. . . has it’s limits. Folks, I am not a mean person. It’s just not in my nature. If I become mean it took A LOT to get me there. I’m not always proud of how I act but generally I am kind – sometimes I don’t make that smartest decisions, but I am kind. Today I am not proud of how I mothered.
Anyone else out there trying to figure out how this solo parenting thing works? Where once there were two, now there is one . . . except I still (quite gratefully) have two who rely on this one. My daughters demand a lot of my attention and not always in the most desirable ways. While I am sure part of it is just the way of siblings, I can’t help but wonder how much of it has developed since their dad died.
Today I lost my cool. I yelled. I yelled mean, ugly things. I immediately felt guilty. Embarrassed. Incompetent. Overwhelmed. Sad. Defeated. And there it is – life felt like it had defeated me. I couldn’t even navigate the antagonization of one daughter and the vindictiveness of the other. And it was just one comment! I had already sat them in time out at the table beside me so I could finish a task and then . . . one mean comment thrown from one of my dearly treasured daughters to the other.
Well let me tell you! No one, and I mean no one, gets to be mean to someone I love! But it happened and I hit the end of my rope. I asked for what felt like the millionth time “How hard is it to be kind?” Hard. Folks, it’s really hard. When you feel like the other person gets more attention, more love, more stuff, more exceptions, just more, it is dang hard to be kind. How do we balance it as a solo mom with more than one child? I am exhausted already from the demands of work, grad school, girls’ dance schedules, farm . . . and then they argue. They fight. They invade each other’s personal space. They tattle. They touch. They take. They do what siblings do to annoy each other.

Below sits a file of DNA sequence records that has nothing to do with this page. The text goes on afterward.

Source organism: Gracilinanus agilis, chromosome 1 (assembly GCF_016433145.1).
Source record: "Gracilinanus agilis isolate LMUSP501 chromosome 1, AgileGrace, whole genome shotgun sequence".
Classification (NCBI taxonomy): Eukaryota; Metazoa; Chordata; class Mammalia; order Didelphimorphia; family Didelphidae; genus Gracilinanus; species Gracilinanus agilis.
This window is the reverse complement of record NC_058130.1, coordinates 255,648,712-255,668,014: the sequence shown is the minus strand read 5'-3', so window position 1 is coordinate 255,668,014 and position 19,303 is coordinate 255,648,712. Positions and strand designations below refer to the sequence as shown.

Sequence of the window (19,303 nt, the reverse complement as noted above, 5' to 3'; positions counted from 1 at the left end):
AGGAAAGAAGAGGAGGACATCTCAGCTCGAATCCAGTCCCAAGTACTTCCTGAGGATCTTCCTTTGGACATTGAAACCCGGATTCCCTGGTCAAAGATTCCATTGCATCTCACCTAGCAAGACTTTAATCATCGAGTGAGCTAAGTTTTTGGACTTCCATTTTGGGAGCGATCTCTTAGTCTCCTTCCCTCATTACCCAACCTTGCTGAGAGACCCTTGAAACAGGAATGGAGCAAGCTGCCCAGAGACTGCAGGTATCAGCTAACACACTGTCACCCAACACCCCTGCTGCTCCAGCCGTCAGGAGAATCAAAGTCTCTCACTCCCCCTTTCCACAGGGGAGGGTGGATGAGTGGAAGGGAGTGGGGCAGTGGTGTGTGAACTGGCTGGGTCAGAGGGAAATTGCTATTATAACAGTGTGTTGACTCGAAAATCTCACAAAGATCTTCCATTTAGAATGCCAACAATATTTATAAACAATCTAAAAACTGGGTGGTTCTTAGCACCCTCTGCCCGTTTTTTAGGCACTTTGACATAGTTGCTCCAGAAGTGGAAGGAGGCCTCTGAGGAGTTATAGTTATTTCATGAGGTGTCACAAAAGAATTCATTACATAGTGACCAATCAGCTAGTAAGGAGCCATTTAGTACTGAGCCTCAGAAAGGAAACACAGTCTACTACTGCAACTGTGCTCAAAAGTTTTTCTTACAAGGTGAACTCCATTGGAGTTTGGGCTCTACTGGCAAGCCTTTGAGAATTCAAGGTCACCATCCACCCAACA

So what does God say to us about raising children? Instead of losing my temper I realized immediately I should have gone to God in a silent prayer; given the aches and pains of solo motherhood over to Him for relief before I opened my mouth and spouted the devil.
Proverbs 29:15 says, “The rod and reproof give wisdom, but a child left to himself brings shame to his mother.” Aaaahhhh. I see. There will be no rod used in this house but have my children been left to their own devices? I’d say so. I had work to finish so just let them go do . . . whatever as long as they didn’t bug me. Have you ever felt like that? Do what you want as long as it doesn’t bother me. Oh the guilt! In focusing on my own needs I forgot to provide for theirs – to ensure they had structure that they could not develop on their own.
Proverbs 19:18 . . . yes, this is it . . . “Discipline your son, for there is hope; do not set your heart on putting him to death.” Hope. The vileness that spewed from my mouth crushed hope. Crushed joy. Crushed the light out of my children’s eyes and made them fold inward. Discipline is one thing . . . being mean as a way to redirect meanness is another.
Today I failed at parenting. I failed to reach out to God when I needed help and instead chose to pity myself for having no help. And in my pity for myself I lashed out at my children for being children. Let this be a lesson to me . . . when the devils fingers begin to reach into my gut, I must direct my mind towards God to fight back and benevolently discipline.
It’s not easy. Parenting is hard in and of itself; parenting alone is a daily challenge. I would not choice another challenge though. My girls are my everything.